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- KurzbeschreibungThis study examines notions of identity experienced by the Lozi peoples whose homeland is the Upper Zambezi Valley region of Central Southern Africa, known at various times in its history as Barotseland. Throughout the colonial and postcolonial periods this region has endured underdevelopment and socio-eonomic isolation and is often said to have been incorporated into the Republic of Zambia on unfavourable terms. The comparative lack of development today contrasts sharply with pre-colonial political and economic dynamics in which the Lozi peoples were the controlling political and economic power of the region premised on centralised political and economic power mediated by efficient mangement of ecological goods and services in and around the Bulozi floodplain. Partially as a result of isolation and a sense of disillusionment with the postcolonial state Lozis frequently turn to their strong, communitarian culture and a socially constructed golden past that speaks of power and wealth to provide notions of identity and a sense of otherness to outsiders. In the current era, socio-economic isloation is reducing as the globalised world impinges on local culture and development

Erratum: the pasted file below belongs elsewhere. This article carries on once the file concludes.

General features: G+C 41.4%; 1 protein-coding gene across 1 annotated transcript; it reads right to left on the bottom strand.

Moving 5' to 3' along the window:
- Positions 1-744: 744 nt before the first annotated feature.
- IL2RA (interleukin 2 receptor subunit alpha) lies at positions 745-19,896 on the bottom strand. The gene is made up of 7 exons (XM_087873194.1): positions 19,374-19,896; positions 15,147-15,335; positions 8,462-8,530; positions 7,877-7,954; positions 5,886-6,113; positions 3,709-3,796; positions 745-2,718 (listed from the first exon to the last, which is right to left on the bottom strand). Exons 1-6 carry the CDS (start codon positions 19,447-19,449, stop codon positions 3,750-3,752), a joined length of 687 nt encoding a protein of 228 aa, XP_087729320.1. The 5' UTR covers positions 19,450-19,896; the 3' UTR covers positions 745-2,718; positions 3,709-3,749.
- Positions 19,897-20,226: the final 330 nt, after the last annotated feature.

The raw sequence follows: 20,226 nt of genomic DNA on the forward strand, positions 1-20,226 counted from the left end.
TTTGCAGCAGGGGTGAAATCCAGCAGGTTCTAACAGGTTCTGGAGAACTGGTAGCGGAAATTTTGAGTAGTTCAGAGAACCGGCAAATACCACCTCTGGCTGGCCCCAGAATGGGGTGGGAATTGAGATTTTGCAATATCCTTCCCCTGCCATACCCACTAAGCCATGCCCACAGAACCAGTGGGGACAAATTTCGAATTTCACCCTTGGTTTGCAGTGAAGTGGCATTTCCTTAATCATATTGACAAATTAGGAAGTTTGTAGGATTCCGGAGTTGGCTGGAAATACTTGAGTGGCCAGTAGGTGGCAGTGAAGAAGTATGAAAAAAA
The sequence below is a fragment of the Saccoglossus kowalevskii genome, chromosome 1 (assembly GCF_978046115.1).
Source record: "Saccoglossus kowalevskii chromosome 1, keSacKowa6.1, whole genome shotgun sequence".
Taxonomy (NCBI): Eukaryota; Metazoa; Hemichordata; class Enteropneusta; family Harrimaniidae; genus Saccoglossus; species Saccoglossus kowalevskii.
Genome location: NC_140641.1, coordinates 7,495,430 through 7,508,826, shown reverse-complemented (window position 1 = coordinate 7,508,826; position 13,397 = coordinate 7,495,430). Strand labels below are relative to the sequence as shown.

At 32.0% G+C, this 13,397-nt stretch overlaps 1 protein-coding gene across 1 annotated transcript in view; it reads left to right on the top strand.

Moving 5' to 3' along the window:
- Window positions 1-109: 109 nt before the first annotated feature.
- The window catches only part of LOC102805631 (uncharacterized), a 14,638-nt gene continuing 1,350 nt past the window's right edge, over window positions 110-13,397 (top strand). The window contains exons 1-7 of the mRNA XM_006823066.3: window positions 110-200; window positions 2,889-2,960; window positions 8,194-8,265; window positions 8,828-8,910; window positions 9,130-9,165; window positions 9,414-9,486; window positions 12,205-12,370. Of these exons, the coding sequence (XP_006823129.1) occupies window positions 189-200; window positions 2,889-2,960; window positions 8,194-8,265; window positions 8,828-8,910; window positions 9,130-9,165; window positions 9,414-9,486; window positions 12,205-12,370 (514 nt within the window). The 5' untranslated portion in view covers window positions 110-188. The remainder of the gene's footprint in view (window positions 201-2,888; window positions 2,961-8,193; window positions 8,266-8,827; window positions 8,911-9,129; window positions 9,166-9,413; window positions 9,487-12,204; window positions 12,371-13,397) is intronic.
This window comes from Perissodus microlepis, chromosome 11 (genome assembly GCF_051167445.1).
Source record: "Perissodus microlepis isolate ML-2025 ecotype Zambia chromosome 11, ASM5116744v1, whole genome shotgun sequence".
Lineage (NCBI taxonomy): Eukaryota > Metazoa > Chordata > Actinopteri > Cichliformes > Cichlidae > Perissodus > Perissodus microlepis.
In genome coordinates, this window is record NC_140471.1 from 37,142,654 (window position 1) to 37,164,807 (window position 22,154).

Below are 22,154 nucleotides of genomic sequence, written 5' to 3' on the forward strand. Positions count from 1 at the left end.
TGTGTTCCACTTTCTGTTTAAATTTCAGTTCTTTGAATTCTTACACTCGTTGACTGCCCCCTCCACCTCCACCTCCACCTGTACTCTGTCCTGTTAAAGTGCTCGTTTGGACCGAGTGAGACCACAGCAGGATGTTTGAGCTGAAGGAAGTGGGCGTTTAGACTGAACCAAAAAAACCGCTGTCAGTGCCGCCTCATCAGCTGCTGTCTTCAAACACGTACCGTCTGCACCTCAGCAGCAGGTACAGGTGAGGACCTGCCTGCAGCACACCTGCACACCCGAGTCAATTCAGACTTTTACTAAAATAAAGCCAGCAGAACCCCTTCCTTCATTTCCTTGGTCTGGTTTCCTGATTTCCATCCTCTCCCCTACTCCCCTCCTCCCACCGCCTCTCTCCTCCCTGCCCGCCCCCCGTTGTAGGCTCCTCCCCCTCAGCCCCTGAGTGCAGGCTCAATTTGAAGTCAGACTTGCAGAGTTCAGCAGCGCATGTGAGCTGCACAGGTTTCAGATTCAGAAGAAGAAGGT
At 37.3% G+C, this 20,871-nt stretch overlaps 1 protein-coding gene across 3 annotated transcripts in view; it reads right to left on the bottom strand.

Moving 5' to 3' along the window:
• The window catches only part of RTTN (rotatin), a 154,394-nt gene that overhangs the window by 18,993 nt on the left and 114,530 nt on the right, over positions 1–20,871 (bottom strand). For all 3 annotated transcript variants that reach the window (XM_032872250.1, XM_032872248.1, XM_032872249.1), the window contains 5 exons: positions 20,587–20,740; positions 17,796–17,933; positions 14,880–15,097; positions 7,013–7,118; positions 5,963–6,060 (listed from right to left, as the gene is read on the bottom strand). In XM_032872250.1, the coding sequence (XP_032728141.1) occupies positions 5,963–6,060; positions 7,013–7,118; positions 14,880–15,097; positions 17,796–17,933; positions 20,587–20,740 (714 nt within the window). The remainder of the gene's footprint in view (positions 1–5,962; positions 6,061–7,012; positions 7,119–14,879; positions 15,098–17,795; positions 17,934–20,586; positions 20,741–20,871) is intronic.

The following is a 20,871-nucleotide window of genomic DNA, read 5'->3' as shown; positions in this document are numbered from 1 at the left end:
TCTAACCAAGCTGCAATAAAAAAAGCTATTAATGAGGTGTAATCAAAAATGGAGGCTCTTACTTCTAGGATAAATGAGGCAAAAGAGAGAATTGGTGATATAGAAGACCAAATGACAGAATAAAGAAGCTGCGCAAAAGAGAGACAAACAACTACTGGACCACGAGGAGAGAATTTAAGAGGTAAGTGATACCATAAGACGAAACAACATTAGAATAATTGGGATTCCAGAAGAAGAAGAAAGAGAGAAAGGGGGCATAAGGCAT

- AutorLawrence Flint
- VerlagLAP Lambert Academic Publishing
- Seiten320 Seiten
- Gewicht436 g
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